The Humane Society of Louisiana has set up a crowd funding account to cover veterinary fees after an eight to nine-month-old kitten was found shot and injured by a hunting arrow. St. Charles Parish residents Dolly and John Dicken contacted the Humane Society after they found the black short-haired cat wounded in front of their house around 8:30 p.m. Monday. The cat was wounded by an arrow that had pierced the fur and soft tissue of his chest cavity.
After making the gruesome discovery, the couple rushed “Max” to a veterinary clinic in LaPlace where he received emergency medical care. According to the veterinarian, the arrow had remarkably managed to pass through the fur in front of the cat’s chest cavity, but did not hit any organs. The feline’s rib cage, veins and arteries were also missed by the shot, which veterinarians say would have proved fatal for the kitten.
The arrow was made of an aluminum carbon fiber alloy with a “field tip” as a point, which is a type commonly used in bow hunting.
Veterinarians had to unscrew the field tip to extract the shaft from the kitten without causing any further damage tot he animal. After they drained the wound, Max was stitched up and is still under medical supervision.
The next day, Dolly and her friends canvassed the neighborhood in an effort to alert neighbors about their Monday find. They distributed fliers that offered a $200 reward for the arrest and conviction of those responsible for shooting the kitten.
A break in the early investigation happened on Wednesday when a neighbor of the couple turned himself in to authorities, and was subsequently booked on charges of aggravated cruelty to animals by the local sheriff’s office. The man, Cody Dupre, remains in the parish lock-up where his bond was set at $30,000, according to arrest records.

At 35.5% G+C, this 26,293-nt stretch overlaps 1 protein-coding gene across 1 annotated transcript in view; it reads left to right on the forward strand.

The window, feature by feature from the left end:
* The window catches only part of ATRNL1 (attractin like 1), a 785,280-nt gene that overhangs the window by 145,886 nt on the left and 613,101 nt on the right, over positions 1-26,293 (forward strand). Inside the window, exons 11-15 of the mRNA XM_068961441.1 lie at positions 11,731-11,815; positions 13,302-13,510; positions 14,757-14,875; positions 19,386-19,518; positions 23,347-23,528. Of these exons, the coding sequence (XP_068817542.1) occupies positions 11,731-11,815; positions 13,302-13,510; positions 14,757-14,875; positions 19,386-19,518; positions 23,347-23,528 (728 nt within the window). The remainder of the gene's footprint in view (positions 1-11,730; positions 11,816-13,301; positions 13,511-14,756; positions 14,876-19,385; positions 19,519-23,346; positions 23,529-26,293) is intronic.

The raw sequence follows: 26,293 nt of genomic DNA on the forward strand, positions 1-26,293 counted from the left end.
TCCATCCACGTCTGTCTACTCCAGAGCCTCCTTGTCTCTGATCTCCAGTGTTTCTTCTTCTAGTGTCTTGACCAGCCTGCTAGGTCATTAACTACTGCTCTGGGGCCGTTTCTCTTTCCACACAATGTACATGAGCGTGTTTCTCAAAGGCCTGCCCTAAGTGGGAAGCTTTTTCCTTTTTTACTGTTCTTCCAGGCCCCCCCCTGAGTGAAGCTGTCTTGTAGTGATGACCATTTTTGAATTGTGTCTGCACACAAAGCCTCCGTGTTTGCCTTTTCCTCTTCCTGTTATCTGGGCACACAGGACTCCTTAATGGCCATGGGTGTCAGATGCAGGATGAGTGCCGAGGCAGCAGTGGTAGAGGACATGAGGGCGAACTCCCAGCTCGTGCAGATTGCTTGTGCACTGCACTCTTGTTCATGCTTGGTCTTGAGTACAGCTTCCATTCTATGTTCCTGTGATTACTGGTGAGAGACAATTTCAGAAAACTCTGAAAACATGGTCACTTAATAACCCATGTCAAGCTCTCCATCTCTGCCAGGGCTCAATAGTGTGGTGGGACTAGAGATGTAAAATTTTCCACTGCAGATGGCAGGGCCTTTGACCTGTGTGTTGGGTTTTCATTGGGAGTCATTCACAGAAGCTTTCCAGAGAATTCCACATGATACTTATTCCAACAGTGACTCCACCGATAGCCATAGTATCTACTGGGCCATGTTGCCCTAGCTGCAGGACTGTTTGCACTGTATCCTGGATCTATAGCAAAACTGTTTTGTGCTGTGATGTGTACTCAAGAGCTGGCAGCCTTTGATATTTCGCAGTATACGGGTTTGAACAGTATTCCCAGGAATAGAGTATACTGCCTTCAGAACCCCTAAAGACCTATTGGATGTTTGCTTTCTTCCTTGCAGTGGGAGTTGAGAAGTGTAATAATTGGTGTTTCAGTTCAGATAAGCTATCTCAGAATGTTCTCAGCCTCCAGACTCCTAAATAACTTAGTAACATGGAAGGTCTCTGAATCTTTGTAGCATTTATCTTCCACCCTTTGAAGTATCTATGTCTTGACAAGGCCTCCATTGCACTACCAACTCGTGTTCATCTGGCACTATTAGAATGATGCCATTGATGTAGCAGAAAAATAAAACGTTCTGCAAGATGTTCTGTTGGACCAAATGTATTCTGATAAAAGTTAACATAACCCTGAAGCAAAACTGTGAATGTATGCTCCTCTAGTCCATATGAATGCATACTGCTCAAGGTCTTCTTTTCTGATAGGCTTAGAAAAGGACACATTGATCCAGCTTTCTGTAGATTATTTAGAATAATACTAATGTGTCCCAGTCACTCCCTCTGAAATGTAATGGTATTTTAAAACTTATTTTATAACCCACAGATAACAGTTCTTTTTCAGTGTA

After Dupre was arrested, sheriff’s deputies interviewed the couple and took possession of the arrow. During that interview, it was determined by deputies that the couple allowed Max to roam outside, which led to the Dickens being issued a citation for allowing an animals at large due to a violation of leash laws.
According to the Human Society, Max’s medical bills for emergency treatment and medical aftercare were approaching $1,000. In order to pay for the services, the Dickens family and friends created a GoFundMe campaign that was able to quickly raise $900 for 31 donors in less than 24 hours. That GoFundMe page can be found at
“Although traumatized by these rapidly unfolding events, we are grateful that Max was not severely injured, and we sincerely appreciate the support we have received from friends, neighbors and strangers, many of whom contributed to Max’s medical bills. Because we all feel that Max was very lucky and fortunate to have survived this attack, we are subtracting one life from his imaginary nine allocated lives,” says John Dicken, who held Max while his wife Dolly drove them both to the vet clinic on Monday night.
“We, too, are grateful that Max survived this unwarranted attack and that the Luling community has rallied so quickly to aid both the Dickens and Max and helped identify the person responsible for this criminal act. Recently, we are seeing more and more individuals and neighborhoods fighting back against crimes against animals, with positive results,” says Jeff Dorson, HSL Executive Director. The Humane Society of Louisiana works closely with other humane organizations and law enforcement agencies to help enforce local and state anti-cruelty statutes.